In the recently published ‘Mars X-House: Design Principles for an Autonomously 3D Printed ISRU Surface Habitat,’ authors from SEArch+ (Space Exploration Architecture) LLC, NASA Langley Research Center, and University of Colorado, Boulder are delving further into designing sustainable living space for Mars with the MARS X-HOUSE V.1 and MARS X-HOUSE V.2 architectural designs.
Both SEArch+ and Apis Cor have been participating in the NASA’s Phase III Centennial Challenge for a 3D Printed Habitat on Mars and have won the following:
- 1st place in Construction Levels 1 and 2
- 4th place in Virtual Design Level 1 (60% design)
- 1st place in Virtual Design Level 2 (100% design)
The Mars X-House design overall is meant to shield future inhabitants from radiation above the surface of Mars, while also allowing in natural light and ‘supporting the physiological and psychological well-being’ of the astronauts. The two separate designs are meant for the two different Mars mission concepts that are different from previous ideals as they avoid ‘entombing’ habits under the surface to avoid radiation.
With the use of thermoplastic, fibrous, and cementitious materials, they hope to allow inhabitants to see light and enjoy the landscape of Mars. The researchers expect the first missions to Mars to require habitats made of a mix of both local materials and those transported there. As the authors point out, however, bringing items must be selective and there is ‘extreme cost’ in transport.
“As cargo support flights will likely only occur every two years, minimizing payload elements to high-technology equipment that cannot be produced locally is absolutely crucial to the economics of a sustainable Mars mission.”
The missions are important too in terms of science and engineering research—while many may dream of vacationing or traveling in space on a whim, these large-scale missions must be carefully thought out and supported both with research and funding. All these elements are still in the initial planning phase and are very dependent on housing, along with transportation plans as they expect flights to only happy every two years. Research will be required pertaining to materials, suitable technology, automated construction, and architecture.
“A goal of Mars X-House has been to investigate and synthesize the constraints of the competition rules and parameters with the design of an autonomously-constructed structure for human habitation, including the constraints of the head-to-head competition, the constraints of current technologies and material developments. The designs presented herein contain some restraints based on the parameters of the competition brief and deliverables that would perhaps not otherwise be placed in the Mars mission context,” stated the researchers.
They will be considering three types of space architecture:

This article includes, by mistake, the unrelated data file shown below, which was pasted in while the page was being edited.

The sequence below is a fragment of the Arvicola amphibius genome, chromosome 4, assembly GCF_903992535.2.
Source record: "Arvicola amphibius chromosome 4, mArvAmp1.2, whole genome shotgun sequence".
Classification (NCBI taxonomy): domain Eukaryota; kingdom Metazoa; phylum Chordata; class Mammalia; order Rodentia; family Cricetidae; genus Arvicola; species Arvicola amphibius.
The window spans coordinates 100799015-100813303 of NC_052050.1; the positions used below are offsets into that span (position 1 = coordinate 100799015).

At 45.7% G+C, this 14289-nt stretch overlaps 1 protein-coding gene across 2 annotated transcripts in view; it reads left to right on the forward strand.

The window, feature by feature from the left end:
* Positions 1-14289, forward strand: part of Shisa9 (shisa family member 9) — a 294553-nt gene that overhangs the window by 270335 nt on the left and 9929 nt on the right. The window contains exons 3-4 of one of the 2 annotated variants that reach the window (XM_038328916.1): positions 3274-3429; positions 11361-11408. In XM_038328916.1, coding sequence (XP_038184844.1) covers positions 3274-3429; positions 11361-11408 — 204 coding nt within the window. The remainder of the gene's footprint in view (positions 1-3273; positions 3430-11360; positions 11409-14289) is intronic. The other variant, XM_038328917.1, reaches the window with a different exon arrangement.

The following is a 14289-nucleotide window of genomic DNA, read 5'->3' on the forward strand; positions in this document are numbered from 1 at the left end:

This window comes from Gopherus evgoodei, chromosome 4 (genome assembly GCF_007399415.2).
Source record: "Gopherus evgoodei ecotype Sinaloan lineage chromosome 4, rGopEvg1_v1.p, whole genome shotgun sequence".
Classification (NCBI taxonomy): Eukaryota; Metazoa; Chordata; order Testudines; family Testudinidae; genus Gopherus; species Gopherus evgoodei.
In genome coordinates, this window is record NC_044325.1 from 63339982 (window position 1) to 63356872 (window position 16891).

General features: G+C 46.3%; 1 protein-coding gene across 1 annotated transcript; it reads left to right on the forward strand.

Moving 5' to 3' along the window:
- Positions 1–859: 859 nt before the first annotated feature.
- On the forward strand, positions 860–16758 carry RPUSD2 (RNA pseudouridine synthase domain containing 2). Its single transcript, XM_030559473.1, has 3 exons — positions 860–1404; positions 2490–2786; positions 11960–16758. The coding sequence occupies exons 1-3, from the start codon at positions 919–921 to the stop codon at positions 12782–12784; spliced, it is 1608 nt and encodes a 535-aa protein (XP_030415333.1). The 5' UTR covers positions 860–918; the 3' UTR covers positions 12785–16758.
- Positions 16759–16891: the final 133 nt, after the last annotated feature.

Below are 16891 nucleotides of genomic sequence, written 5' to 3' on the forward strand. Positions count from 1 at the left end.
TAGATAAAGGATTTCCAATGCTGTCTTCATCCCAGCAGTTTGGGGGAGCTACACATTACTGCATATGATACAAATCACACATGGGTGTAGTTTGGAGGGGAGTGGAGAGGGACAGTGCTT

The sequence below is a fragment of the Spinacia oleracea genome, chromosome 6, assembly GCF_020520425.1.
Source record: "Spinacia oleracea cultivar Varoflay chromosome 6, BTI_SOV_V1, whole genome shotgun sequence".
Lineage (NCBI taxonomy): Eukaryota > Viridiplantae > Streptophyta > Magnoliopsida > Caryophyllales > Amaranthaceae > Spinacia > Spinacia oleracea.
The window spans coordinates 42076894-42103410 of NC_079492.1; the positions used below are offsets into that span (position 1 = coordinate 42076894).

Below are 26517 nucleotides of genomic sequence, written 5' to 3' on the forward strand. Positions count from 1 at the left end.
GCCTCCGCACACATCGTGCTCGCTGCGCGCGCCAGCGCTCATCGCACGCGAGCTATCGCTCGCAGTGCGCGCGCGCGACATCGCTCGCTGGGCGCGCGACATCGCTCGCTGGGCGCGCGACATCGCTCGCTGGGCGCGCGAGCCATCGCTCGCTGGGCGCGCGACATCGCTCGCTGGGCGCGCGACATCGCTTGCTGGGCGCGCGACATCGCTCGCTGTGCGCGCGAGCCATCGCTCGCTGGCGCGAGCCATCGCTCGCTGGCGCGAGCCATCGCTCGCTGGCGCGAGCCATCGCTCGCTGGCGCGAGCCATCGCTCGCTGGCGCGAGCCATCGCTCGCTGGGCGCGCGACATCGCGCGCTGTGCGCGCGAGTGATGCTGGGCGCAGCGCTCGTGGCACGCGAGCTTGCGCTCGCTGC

- Class 1 – like the ISS, created with a hard-shell module that could be integrated on Earth
- Class 2 – prefabricated and surface assembled
- Class 3 – Space habitats integrating Class 1 & 2 modules
“Both Mars X-House 1 and 2 followed the same architectural principles and through the rigorous and evidence based design development process led to different and specific results out of the same human-centered approach for health and safety with material and methods for autonomous fabrication at the core,” stated the researchers.
Mars X-House 1 defines material found on Mars, regolith, to be mainly compressive material, 3D printed into a radiation shield. Mars X-House 2 differs in that the 3D printed structure could be a ‘multi-level habitat’ with the necessary pressure boundary.
“Our refined 3D printing prototypes developed by Apis Cor are not only applicable to construction on Earth but correspond and may be transferred to a mission-scenario for future 3D printed habitats as well as civic infrastructure. The concrete mixture combined with basalt fiber reinforcement enhances the structural integrity and robustness of the habitat, effectively and soundly protecting the crew,” concluded the researchers.
No matter what, the key will be 3D printing for constructing habitat and other critical materials such as tools. With regolith available, sustainability is possible for ongoing needs and maintenance, and the researchers advise that each habitable space should have a backup in case of emergency, and astronauts should be protected from toxins and pathogens. The researchers have also designed a mobile 3D printer for regolith-concrete, featuring a robotic arm.
How will life on Mars be? That’s a question that scientists, students, and many of us are curious about. So far, many different researchers have come up with plans, from creating tools for research to designing new Mars Rover concepts, and a variety of different moments.
What do you think of this news? Let us know your thoughts! Join the discussion of this and other 3D printing topics at 3DPrintBoard.com.[Source / Images: ‘Mars X-House: Design Principles for an Autonomously 3D Printed ISRU Surface Habitat’]
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